What Music Puts You in the Mood?
It’s not very often I get to listen to bands solely for the purpose of connecting with how I’m feeling. A few weekends ago, I did just that. I had a rough week with a lot of new lessons and went to one of my go to songs for that purpose: Ray LaMontagne’s “Lesson Learned”.
I then moved on to Rachael Yamagata because I simply needed to sing “Worn Me Down” at the top of my lungs. Talk about cathartic.
How many of us have started the sentence with “I’m in the mood for…” when deciding what song, band or album we want to listen to?
Oftentimes, I think those of us in the music industry forget what motivates people to listen to music in the first place. We listen because we want to feel something different than we currently feel, validate how we do feel, or want to feel a piece of nostalgia for an artist who signifies a point in time both directly and indirectly.
The average consumer will not be searching by “indie rock, electro pop, or indie folk most likely, but by “sad songs,” “mellow songs,” or “songs about love.” Even as a music industry veteran I rarely go through my collection and ask myself what indie folk band can I listen to today?
Today’s post will teach you to think like a consumer (and potential new fan) so you are properly listing and tagging your soundcloud for the greatest exposure.
As stated above, moods may be one of the most important ways you can tag your Soundcloud songs if you want to draw new fans who will connect with your music. Think about how and where someone could potentially listen to your songs and go from there. Examples could be workout songs, dance, or contemplative songs. If you aren’t sure where to start head on over to places like Stereomood or AllMusic for ideas. Even Spotify has now started categorizing playlists by mood and lifestyle.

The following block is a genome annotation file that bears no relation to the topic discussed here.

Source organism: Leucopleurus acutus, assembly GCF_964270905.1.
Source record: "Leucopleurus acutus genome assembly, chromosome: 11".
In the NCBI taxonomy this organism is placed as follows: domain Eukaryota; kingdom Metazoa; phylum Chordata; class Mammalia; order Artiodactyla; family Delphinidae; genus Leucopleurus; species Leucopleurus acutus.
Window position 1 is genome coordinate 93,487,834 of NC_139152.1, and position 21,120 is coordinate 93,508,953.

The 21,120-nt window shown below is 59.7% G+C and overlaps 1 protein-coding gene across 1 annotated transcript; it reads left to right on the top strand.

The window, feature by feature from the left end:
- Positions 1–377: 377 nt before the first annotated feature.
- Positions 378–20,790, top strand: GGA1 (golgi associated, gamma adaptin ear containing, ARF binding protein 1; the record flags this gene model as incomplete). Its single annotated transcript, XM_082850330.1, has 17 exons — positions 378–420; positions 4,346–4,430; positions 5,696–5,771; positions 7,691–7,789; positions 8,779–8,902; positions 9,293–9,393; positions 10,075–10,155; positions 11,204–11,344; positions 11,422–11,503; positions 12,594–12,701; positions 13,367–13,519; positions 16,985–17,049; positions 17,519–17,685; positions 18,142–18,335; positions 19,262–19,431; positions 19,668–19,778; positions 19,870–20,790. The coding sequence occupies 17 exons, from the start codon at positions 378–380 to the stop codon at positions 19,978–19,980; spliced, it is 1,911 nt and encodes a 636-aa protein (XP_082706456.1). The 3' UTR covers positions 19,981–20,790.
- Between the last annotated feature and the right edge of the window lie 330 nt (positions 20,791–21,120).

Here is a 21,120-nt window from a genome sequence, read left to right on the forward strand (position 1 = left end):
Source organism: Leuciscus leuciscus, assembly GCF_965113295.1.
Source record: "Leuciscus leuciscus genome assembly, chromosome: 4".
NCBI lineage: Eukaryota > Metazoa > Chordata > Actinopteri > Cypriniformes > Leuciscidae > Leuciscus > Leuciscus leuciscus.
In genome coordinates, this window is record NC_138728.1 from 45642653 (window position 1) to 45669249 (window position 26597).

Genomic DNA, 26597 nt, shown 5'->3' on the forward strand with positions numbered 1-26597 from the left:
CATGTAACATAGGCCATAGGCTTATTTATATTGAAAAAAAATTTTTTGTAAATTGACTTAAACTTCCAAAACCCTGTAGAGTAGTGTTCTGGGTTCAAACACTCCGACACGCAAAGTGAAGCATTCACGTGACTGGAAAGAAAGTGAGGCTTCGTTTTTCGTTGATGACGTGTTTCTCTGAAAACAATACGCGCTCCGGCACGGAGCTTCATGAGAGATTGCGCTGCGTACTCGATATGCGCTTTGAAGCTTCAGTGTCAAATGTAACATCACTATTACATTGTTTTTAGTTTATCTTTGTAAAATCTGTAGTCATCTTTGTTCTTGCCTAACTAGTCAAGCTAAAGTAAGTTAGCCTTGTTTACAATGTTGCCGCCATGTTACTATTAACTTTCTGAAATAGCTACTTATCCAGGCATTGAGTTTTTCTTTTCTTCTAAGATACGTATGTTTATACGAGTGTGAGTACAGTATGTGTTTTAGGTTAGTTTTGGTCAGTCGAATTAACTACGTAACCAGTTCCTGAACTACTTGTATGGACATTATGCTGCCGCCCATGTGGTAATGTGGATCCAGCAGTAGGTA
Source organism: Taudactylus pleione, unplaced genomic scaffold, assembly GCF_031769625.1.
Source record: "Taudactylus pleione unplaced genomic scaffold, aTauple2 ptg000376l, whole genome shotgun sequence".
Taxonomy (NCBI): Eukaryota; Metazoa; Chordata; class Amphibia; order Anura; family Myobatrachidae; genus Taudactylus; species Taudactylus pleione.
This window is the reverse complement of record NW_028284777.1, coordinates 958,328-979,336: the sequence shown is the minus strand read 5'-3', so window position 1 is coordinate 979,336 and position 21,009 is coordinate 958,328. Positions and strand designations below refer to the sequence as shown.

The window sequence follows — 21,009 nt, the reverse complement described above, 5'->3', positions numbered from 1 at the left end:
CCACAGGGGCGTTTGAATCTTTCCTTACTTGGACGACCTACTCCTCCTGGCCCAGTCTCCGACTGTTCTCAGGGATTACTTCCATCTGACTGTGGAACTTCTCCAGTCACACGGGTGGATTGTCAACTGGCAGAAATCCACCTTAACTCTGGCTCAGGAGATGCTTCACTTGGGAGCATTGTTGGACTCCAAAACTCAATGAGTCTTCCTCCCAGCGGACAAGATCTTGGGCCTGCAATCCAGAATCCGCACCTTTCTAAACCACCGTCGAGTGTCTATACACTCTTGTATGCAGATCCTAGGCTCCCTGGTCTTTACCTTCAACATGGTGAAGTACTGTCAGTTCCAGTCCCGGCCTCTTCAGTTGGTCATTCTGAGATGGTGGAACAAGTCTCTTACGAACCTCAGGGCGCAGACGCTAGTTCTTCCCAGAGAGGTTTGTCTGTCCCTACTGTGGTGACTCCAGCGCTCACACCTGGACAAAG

2. Band location
This one is pretty basic, but where is your band located? Also think about city nicknames or possible neighborhoods that could be influential. Detroit for instance could be Detroit, Detroit Rock City, Motown, Midwest.
3. Band name
This one is self-explanatory at first glance, but I see a lot of bands tag improperly so the band name doesn’t appear together in one tag. For instance, if the name is “The Memorial Library”, it will appear as three separate tags as “the,” “memorial,” and “library.” This obviously is not the most conducive to potential fans finding your music. The quick remedy is to simply make sure to put quotes around your band name when adding it and the name will stay intact in one tag.
Genres can be great for music industry people who are scouting for a specific niche. Brainstorm a half a dozen possible genres people could search for based on your music and add them for increased exposure. If you are stumped on genres take a look at last.fm based on artists who have been compared to you to get ideas.
Themes can be another way to increase exposure. Examples of themes could include pop culture events, holidays, seasons, cultural sub-groups etc. Perhaps your single is a great love song. You could add themes like love, Valentine’s Day, Sweetest Day, Hallmark, couples, etc.
Did you work with an established producer or studio who has a name for themselves? Include the name in the tag, as well as any notable bands in his genre that he’s produced (also include this in your description).
Green Light GO: Add ten new tags to one of your songs based on the suggestions above.
Sharing is Caring: Know someone struggling to be heard on Soundcloud? Send them this article to help them get heard.